Daniel Tillman, Los Angeles Angels, 23 years old
Tillman was selected by the Angels in the second round of the 2010 amateur draft out of Florida Southern. He has appeared in 65 minor league games, and 60 of those appearances have come from the bullpen. He has succeeded in a closer role and figures to continue to be developed in that capacity. His walk rate was on the high side in 66.1 Low-A innings (4.34 BB/9), but he made up for it with a very good strikeout rate of 9.50 K/9. His walk rate improved in limited exposure at the High-A level. He carried over his control gains moving up a level to the Arizona Fall League. There, he pitched in nine games, totaling 10.1 innings. His 5.23 ERA was rough, but his 3.39 FIP was more indicative of his component stats.
Tillman pitches from a three-quarters arm slot, mixing a fastball, slider, and change-up. His fastball and slider are a cut above his change-up. The fastball sits in the 92-95 MPH range, and the slider is a swing-and-miss pitch. He has handled himself well in eight spring training relief appearances but figures to head back to the minors, likely Double-A, for more seasoning. Given the rapid ascent of minor league relievers in certain instances, it’s not out of the question he could be in the show this season. It’s unclear whether his relieving ceiling is that of a closer or as that of an eighth inning setup man.
Chance Ruffin, Seattle Mariners, 23 years old
Ruffin was one of the pieces the Mariners received in return for Doug Fister. The Tigers selected him in the supplemental first round of the 2010 amateur draft after he closed games for the University of Texas Longhorns. He didn’t throw a pitch in the minors in 2010 but didn’t need long to blow through the minors in 2011. He opened the year in Double-A and reached the majors before season’s end.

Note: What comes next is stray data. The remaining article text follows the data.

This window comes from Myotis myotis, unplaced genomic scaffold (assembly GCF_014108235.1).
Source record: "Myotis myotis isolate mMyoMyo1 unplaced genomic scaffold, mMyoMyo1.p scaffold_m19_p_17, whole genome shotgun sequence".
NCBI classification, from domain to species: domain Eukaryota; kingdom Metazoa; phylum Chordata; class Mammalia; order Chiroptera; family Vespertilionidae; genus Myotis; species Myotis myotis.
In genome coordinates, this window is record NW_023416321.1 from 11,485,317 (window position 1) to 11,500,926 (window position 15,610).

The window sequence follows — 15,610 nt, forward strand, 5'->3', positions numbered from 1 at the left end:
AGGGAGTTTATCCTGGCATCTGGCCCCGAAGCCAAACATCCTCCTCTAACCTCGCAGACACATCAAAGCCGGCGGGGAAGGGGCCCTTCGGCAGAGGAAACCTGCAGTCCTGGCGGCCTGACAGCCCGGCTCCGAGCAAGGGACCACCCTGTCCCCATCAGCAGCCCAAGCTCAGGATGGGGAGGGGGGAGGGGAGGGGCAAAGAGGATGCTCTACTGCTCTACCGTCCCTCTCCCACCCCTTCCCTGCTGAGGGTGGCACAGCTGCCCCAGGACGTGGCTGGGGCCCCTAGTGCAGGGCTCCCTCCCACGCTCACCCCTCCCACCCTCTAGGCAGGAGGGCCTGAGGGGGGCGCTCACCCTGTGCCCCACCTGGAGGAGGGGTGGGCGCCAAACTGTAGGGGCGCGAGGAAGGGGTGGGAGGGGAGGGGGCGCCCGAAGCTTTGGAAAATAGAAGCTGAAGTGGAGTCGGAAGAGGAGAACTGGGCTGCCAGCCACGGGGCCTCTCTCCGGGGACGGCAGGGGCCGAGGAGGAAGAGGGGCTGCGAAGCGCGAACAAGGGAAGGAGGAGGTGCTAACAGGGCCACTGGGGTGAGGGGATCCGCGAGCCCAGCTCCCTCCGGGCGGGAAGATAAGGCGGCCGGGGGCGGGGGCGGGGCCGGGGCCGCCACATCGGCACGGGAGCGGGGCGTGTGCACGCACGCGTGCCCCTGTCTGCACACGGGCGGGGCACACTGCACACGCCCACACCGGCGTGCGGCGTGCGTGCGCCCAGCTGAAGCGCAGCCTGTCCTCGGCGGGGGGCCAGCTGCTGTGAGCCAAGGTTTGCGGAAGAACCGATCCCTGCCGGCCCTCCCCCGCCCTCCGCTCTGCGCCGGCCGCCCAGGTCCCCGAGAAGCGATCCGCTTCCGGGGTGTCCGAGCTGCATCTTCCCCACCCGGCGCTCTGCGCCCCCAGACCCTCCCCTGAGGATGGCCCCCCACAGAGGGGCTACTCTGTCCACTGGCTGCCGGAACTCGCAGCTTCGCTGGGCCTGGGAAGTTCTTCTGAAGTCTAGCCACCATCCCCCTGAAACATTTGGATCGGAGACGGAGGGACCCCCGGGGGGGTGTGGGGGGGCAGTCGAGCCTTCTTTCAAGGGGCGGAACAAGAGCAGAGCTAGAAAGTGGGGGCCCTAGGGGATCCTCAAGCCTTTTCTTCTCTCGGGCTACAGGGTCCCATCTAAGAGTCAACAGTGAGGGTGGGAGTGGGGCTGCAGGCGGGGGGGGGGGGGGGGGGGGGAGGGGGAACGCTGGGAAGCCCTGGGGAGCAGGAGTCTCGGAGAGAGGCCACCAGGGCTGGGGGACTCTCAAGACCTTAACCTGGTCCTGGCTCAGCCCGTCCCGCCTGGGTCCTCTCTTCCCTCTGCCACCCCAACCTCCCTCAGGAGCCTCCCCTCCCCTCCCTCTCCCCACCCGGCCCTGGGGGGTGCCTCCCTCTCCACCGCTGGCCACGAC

He is primarily a fastball/slider pitcher. Both pitches are plus offerings, with his fastball sitting in the low-to-mid-90s and his slider offering a solid velocity differential sitting in the low-80s. Brandon League was successful closing games for the Mariners last year. However, the Mariners aren’t a team that will compete for the playoffs this year, and they could decide that dealing League is more beneficial to them long term than holding onto him to close games for a non-contender. Should they deal League, saves will be on the table for someone to lay claim to, and Ruffin could be in the mix. He’ll open in the minors but should promoted during the year.
Tom Wilhelmsen, Seattle Mariners, 28 years old
Another pitcher that could be in the mix for saves should the Mariners deal League is Wilhelmsen. His career has been winding. He was drafted in the seventh round of the 2002 amateur draft by the Milwaukee Brewers. He was suspended for the entire 2004 season for a failed marijuana test, and walked away from the game for four years before resurfacing in the independent Golden League in 2009. He rejoined affiliated ball as a member of the Mariners in 2010 and reached the majors last year. He has already pitched in one game this year, entering a tie game in the ninth inning and twirling two scoreless innings to earn a win.